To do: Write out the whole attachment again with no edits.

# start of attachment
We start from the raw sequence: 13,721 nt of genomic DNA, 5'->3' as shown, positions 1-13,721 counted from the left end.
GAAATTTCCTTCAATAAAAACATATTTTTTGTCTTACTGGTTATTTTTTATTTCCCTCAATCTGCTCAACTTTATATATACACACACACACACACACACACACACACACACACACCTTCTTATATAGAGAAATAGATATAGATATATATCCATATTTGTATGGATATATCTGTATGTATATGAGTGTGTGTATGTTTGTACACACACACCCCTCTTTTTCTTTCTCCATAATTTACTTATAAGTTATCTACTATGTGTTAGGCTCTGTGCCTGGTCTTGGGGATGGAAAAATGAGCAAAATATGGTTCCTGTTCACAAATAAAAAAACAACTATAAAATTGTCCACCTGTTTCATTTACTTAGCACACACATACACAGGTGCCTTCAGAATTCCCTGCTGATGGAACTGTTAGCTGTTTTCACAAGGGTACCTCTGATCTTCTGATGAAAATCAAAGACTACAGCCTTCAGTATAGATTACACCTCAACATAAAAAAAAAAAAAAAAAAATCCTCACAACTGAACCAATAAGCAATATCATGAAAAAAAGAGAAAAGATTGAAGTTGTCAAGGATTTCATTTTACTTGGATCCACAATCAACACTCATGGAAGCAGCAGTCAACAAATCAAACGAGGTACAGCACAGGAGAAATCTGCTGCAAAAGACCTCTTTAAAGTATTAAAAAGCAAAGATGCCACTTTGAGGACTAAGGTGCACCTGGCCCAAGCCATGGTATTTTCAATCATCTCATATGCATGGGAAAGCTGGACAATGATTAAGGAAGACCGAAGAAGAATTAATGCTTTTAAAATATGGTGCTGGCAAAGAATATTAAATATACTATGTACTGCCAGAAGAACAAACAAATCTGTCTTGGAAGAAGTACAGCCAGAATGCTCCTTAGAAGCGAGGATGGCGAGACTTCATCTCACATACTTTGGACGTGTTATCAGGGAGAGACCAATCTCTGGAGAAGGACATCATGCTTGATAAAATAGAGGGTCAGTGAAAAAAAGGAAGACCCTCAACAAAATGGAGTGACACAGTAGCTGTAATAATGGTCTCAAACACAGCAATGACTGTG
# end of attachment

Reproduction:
We start from the raw sequence: 13,721 nt of genomic DNA, 5'->3' as shown, positions 1-13,721 counted from the left end.
GAAATTTCCTTCAATAAAAACATATTTTTTGTCTTACTGGTTATTTTTTATTTCCCTCAATCTGCTCAACTTTATATATACACACACACACACACACACACACACACACACACACCTTCTTATATAGAGAAATAGATATAGATATATATCCATATTTGTATGGATATATCTGTATGTATATGAGTGTGTGTATGTTTGTACACACACACCCCTCTTTTTCTTTCTCCATAATTTACTTATAAGTTATCTACTATGTGTTAGGCTCTGTGCCTGGTCTTGGGGATGGAAAAATGAGCAAAATATGGTTCCTGTTCACAAATAAAAAAACAACTATAAAATTGTCCACCTGTTTCATTTACTTAGCACACACATACACAGGTGCCTTCAGAATTCCCTGCTGATGGAACTGTTAGCTGTTTTCACAAGGGTACCTCTGATCTTCTGATGAAAATCAAAGACTACAGCCTTCAGTATAGATTACACCTCAACATAAAAAAAAAAAAAAAAAAATCCTCACAACTGAACCAATAAGCAATATCATGAAAAAAAGAGAAAAGATTGAAGTTGTCAAGGATTTCATTTTACTTGGATCCACAATCAACACTCATGGAAGCAGCAGTCAACAAATCAAACGAGGTACAGCACAGGAGAAATCTGCTGCAAAAGACCTCTTTAAAGTATTAAAAAGCAAAGATGCCACTTTGAGGACTAAGGTGCACCTGGCCCAAGCCATGGTATTTTCAATCATCTCATATGCATGGGAAAGCTGGACAATGATTAAGGAAGACCGAAGAAGAATTAATGCTTTTAAAATATGGTGCTGGCAAAGAATATTAAATATACTATGTACTGCCAGAAGAACAAACAAATCTGTCTTGGAAGAAGTACAGCCAGAATGCTCCTTAGAAGCGAGGATGGCGAGACTTCATCTCACATACTTTGGACGTGTTATCAGGGAGAGACCAATCTCTGGAGAAGGACATCATGCTTGATAAAATAGAGGGTCAGTGAAAAAAAGGAAGACCCTCAACAAAATGGAGTGACACAGTAGCTGTAATAATGGTCTCAAACACAGCAATGACTGTG